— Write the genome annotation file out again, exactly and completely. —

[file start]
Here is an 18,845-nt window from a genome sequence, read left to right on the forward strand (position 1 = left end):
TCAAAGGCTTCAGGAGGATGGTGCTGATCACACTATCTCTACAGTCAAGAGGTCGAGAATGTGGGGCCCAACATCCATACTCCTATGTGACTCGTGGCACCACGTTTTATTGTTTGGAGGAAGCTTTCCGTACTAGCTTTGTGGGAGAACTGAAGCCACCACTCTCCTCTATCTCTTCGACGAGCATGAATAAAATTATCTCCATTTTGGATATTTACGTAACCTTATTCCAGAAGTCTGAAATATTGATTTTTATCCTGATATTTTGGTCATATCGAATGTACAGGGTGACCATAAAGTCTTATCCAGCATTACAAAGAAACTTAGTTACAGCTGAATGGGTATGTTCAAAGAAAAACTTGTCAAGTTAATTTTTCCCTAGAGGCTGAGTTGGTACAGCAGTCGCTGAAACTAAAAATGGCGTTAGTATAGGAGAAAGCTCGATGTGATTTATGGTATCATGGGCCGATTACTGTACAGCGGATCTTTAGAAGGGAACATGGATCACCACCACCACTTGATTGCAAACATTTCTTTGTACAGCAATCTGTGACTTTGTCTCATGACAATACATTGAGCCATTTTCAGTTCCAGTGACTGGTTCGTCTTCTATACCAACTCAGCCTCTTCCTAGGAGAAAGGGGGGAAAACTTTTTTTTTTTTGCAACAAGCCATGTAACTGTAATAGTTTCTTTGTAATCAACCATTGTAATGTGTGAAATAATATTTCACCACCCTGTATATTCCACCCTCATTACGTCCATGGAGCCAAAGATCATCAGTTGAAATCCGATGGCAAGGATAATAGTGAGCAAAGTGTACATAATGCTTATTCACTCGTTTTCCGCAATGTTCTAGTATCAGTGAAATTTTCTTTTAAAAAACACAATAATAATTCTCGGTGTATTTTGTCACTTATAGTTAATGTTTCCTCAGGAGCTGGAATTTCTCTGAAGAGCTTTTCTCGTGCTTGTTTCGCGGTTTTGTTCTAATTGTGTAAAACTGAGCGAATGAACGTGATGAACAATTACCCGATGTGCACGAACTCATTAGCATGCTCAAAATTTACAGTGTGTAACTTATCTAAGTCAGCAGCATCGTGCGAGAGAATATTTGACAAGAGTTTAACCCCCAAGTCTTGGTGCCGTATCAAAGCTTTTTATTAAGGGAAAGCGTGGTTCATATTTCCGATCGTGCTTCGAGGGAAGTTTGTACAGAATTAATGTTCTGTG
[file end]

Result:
Here is an 18,845-nt window from a genome sequence, read left to right on the forward strand (position 1 = left end):
TCAAAGGCTTCAGGAGGATGGTGCTGATCACACTATCTCTACAGTCAAGAGGTCGAGAATGTGGGGCCCAACATCCATACTCCTATGTGACTCGTGGCACCACGTTTTATTGTTTGGAGGAAGCTTTCCGTACTAGCTTTGTGGGAGAACTGAAGCCACCACTCTCCTCTATCTCTTCGACGAGCATGAATAAAATTATCTCCATTTTGGATATTTACGTAACCTTATTCCAGAAGTCTGAAATATTGATTTTTATCCTGATATTTTGGTCATATCGAATGTACAGGGTGACCATAAAGTCTTATCCAGCATTACAAAGAAACTTAGTTACAGCTGAATGGGTATGTTCAAAGAAAAACTTGTCAAGTTAATTTTTCCCTAGAGGCTGAGTTGGTACAGCAGTCGCTGAAACTAAAAATGGCGTTAGTATAGGAGAAAGCTCGATGTGATTTATGGTATCATGGGCCGATTACTGTACAGCGGATCTTTAGAAGGGAACATGGATCACCACCACCACTTGATTGCAAACATTTCTTTGTACAGCAATCTGTGACTTTGTCTCATGACAATACATTGAGCCATTTTCAGTTCCAGTGACTGGTTCGTCTTCTATACCAACTCAGCCTCTTCCTAGGAGAAAGGGGGGAAAACTTTTTTTTTTTTGCAACAAGCCATGTAACTGTAATAGTTTCTTTGTAATCAACCATTGTAATGTGTGAAATAATATTTCACCACCCTGTATATTCCACCCTCATTACGTCCATGGAGCCAAAGATCATCAGTTGAAATCCGATGGCAAGGATAATAGTGAGCAAAGTGTACATAATGCTTATTCACTCGTTTTCCGCAATGTTCTAGTATCAGTGAAATTTTCTTTTAAAAAACACAATAATAATTCTCGGTGTATTTTGTCACTTATAGTTAATGTTTCCTCAGGAGCTGGAATTTCTCTGAAGAGCTTTTCTCGTGCTTGTTTCGCGGTTTTGTTCTAATTGTGTAAAACTGAGCGAATGAACGTGATGAACAATTACCCGATGTGCACGAACTCATTAGCATGCTCAAAATTTACAGTGTGTAACTTATCTAAGTCAGCAGCATCGTGCGAGAGAATATTTGACAAGAGTTTAACCCCCAAGTCTTGGTGCCGTATCAAAGCTTTTTATTAAGGGAAAGCGTGGTTCATATTTCCGATCGTGCTTCGAGGGAAGTTTGTACAGAATTAATGTTCTGTG